I’m Going To Be Buying $4,000 Of SPY Each Month For A Year

I just wrote about the fact that I missed the last buying opportunity when the market stormed back in late February and March 2016. When you pick and choose what individual stocks to buy and when to buy them like I do, that can happen all too often.

But I’m a bit fearful to buy anything right now as I worry the market is in for a lot more volatility this year. So, I have decided to do something different that will take advantage of a falling market if it happens: dollar cost average into the SPY exchange-traded fund.  

For each of the next 12 months, I will buy approximately $4,000 of the S&P 500 ETF “SPY”. That will be a total investment of about $48,000 spread out over a year, give or take a little since I will buy whole shares that add up to about $4,000 each time.  

What is “SPY”

SPY is an exchange traded fund that closely mirrors the S&P 500 index. It is comprised of the stocks of just about every meaningful company on the US stock markets and here are the top holdings as of 5/3/2016:

SPY top holdings

To get all the information you want about this ETF click here and make sure you notice the tabs toward the top of the page labeled “Fund Overview”, “Performance”, “Holdings”, and “Related Documents”.  

The expenses are very low for this ETF and it pays a dividend that right now is around 2%. It trades exactly like a stock, meaning you can buy and sell through your online broker account with a simple push of a button any time the market is open. 

I’ve written before why I prefer individual stocks to mutual funds and while this isn’t a mutual fund “managed” by some guru, it isn’t a stock either. It is a simple and inexpensive way to play the whole market: basically, if the stock market goes up, so will this ETF and If the market goes down, it will too.

Why I’m Buying SPY Twelve Times

Many financial experts including Warren Buffett recommend investors would do best by just buying the whole market like this rather than trying to guess what individual stocks will outperform. So, that is what I am going to do with about 15% of my portfolio. 

Right now I don’t know which way the market will go in 2016 and it seems like the bull market of 2009 to 2014 has fizzled out. 2015 was pretty much a flat year and 2016 has started out like a roller coaster. Because of this, I think it is a good decision to buy this SPY ETF every month no matter whether the market goes up or down and that way I’m not jumping in all at once. I’ll be buying it at a lower price if the market falls and at a higher price if the market rises and my cumulative price will be the average of everything.  

Dollar cost averaging like this is a long term strategy meant to lessen the risks of timing the market. Since I will be buying SPY every month whether it goes up or down. I won’t have to stress about when is the right time to buy. Since I think there is a fair chance that the market will not do that great this year, I feel this is a good way to get my money in without taking on too much risk.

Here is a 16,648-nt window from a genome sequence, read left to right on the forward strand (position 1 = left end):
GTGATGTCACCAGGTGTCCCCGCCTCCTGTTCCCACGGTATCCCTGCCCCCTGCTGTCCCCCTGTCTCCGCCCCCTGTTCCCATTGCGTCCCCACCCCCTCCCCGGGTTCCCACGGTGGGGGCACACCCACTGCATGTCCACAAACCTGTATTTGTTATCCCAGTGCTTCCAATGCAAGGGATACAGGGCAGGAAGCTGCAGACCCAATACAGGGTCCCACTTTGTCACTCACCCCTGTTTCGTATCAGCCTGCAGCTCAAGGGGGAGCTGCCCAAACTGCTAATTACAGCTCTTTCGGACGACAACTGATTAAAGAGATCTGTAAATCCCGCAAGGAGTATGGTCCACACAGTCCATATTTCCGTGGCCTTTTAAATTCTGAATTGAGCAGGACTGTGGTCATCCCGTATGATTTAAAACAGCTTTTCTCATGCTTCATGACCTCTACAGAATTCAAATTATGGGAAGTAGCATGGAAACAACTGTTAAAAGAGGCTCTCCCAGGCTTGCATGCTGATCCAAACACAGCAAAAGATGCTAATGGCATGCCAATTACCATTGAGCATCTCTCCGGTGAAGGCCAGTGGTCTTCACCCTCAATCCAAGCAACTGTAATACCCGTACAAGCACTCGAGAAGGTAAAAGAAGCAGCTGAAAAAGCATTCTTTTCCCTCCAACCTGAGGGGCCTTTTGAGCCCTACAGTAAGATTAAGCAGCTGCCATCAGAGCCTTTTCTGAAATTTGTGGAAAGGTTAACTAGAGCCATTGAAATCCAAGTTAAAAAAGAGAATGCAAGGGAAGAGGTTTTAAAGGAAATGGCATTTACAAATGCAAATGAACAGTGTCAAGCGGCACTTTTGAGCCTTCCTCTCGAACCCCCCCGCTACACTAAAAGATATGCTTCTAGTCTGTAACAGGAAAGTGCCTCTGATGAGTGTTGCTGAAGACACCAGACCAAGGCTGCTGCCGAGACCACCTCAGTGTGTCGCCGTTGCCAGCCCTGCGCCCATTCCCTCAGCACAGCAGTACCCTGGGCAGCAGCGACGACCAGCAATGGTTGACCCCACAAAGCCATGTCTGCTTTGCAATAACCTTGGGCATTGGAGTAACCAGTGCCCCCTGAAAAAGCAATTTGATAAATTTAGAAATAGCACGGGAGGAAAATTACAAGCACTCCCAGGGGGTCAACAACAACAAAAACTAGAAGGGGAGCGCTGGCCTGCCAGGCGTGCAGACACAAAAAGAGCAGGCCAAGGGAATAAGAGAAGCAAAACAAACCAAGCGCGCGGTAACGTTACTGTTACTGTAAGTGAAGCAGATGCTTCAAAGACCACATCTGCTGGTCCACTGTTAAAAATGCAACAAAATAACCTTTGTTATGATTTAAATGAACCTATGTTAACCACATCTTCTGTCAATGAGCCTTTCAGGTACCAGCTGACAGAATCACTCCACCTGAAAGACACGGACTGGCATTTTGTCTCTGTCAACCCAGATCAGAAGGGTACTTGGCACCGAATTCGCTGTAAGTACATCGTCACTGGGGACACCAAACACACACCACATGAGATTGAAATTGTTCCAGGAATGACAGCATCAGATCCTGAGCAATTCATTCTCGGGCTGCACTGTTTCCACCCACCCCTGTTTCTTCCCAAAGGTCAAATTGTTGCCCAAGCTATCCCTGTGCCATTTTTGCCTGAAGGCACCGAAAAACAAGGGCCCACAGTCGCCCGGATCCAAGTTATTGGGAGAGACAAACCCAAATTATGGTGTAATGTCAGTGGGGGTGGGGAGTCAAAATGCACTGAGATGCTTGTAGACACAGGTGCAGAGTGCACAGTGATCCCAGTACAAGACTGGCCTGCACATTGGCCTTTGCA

Here is a list of my monthly SPY buys:

Buy SPY
Buy SPY
Buy SPY
SPY

5 Responses to “I’m Going To Be Buying $4,000 Of SPY Each Month For A Year”

  1. Bob Sayers says:

    Bruce – research shows that lump-sum investing is more profitable since you aren’t sitting on the funds and purchasing it little by little (putting your money to work sooner). I’m guessing the upside is not much between lump-sum and dollar-cost averaging…but I was wondering your thoughts on this for long term investing. Thanks!

    • Bruce Alan says:

      Many people purchase little by little as the money comes in. In other words, they don’t have a lot of savings sitting on the sideline like I do so that is their only choice. But I’m unfamiliar with any research that shows advantages one way or another. For me as I said in my 2016 portfolio performance roundup, I’m extremely hesitant to put in all the money when the market seems to be at or near a top. So my plan was to put money in every month which I have not followed up on but I’ll get around to it eventually.

      I guess in the end you should do what you feel most comfortable doing – that’s what I always say. You have to sleep well at night and if you don’t worry about putting it in all at once then that is okay.

  2. Jess P says:

    There are number of different SPY ETFs aside from the main one. Would you be able to elaborate on the difference between them and what circumstances one would buy them?

    • Bruce Alan says:

      Jess, I’m not sure what you mean and I guess I’m not seeing what you are seeing. There are many ETF’s you can buy (with various ticker symbols) which have different mixes of stocks but they are not “different SPY ETFs” as you say. If you are wishing to do something similar then I suggest Googling a list of ETF’s and then studying what each one invests in.

  3. Chris Nolte says:

    I prefer VOO (Vanguard 500 Index Fund). Its expense ratio is 0.05%. SPY’s expense ratio, although still low, is nearly double at 0.09%.

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